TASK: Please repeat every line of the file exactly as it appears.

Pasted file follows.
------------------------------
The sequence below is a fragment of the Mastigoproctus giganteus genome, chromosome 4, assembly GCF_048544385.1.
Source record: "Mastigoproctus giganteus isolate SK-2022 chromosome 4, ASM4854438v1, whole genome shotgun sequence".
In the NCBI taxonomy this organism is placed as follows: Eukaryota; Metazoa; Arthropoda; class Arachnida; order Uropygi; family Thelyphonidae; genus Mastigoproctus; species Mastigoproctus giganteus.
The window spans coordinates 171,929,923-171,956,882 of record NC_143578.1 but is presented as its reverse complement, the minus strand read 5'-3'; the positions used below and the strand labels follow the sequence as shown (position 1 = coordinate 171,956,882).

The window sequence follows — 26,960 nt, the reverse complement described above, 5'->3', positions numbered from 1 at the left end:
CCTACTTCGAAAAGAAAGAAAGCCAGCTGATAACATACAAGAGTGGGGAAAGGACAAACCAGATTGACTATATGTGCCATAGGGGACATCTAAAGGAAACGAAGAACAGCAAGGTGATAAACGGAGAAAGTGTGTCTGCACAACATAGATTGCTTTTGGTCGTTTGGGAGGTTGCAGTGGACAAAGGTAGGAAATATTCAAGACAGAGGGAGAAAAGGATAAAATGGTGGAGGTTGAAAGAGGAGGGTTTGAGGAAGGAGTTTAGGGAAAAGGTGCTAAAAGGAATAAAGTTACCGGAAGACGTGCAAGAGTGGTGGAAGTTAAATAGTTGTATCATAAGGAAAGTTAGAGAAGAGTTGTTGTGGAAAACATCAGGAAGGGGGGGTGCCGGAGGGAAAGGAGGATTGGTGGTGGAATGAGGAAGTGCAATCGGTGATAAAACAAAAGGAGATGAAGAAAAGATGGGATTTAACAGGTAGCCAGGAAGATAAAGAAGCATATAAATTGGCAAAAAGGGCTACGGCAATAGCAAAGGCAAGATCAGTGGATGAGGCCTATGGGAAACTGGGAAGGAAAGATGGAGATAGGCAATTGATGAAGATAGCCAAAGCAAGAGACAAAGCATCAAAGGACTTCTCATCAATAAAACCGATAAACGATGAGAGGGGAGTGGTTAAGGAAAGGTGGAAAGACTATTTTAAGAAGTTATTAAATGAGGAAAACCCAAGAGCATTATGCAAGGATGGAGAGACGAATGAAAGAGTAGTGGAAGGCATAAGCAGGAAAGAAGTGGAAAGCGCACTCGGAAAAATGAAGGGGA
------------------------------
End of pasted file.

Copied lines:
The sequence below is a fragment of the Mastigoproctus giganteus genome, chromosome 4, assembly GCF_048544385.1.
Source record: "Mastigoproctus giganteus isolate SK-2022 chromosome 4, ASM4854438v1, whole genome shotgun sequence".
In the NCBI taxonomy this organism is placed as follows: Eukaryota; Metazoa; Arthropoda; class Arachnida; order Uropygi; family Thelyphonidae; genus Mastigoproctus; species Mastigoproctus giganteus.
The window spans coordinates 171,929,923-171,956,882 of record NC_143578.1 but is presented as its reverse complement, the minus strand read 5'-3'; the positions used below and the strand labels follow the sequence as shown (position 1 = coordinate 171,956,882).

The window sequence follows — 26,960 nt, the reverse complement described above, 5'->3', positions numbered from 1 at the left end:
CCTACTTCGAAAAGAAAGAAAGCCAGCTGATAACATACAAGAGTGGGGAAAGGACAAACCAGATTGACTATATGTGCCATAGGGGACATCTAAAGGAAACGAAGAACAGCAAGGTGATAAACGGAGAAAGTGTGTCTGCACAACATAGATTGCTTTTGGTCGTTTGGGAGGTTGCAGTGGACAAAGGTAGGAAATATTCAAGACAGAGGGAGAAAAGGATAAAATGGTGGAGGTTGAAAGAGGAGGGTTTGAGGAAGGAGTTTAGGGAAAAGGTGCTAAAAGGAATAAAGTTACCGGAAGACGTGCAAGAGTGGTGGAAGTTAAATAGTTGTATCATAAGGAAAGTTAGAGAAGAGTTGTTGTGGAAAACATCAGGAAGGGGGGGTGCCGGAGGGAAAGGAGGATTGGTGGTGGAATGAGGAAGTGCAATCGGTGATAAAACAAAAGGAGATGAAGAAAAGATGGGATTTAACAGGTAGCCAGGAAGATAAAGAAGCATATAAATTGGCAAAAAGGGCTACGGCAATAGCAAAGGCAAGATCAGTGGATGAGGCCTATGGGAAACTGGGAAGGAAAGATGGAGATAGGCAATTGATGAAGATAGCCAAAGCAAGAGACAAAGCATCAAAGGACTTCTCATCAATAAAACCGATAAACGATGAGAGGGGAGTGGTTAAGGAAAGGTGGAAAGACTATTTTAAGAAGTTATTAAATGAGGAAAACCCAAGAGCATTATGCAAGGATGGAGAGACGAATGAAAGAGTAGTGGAAGGCATAAGCAGGAAAGAAGTGGAAAGCGCACTCGGAAAAATGAAGGGGA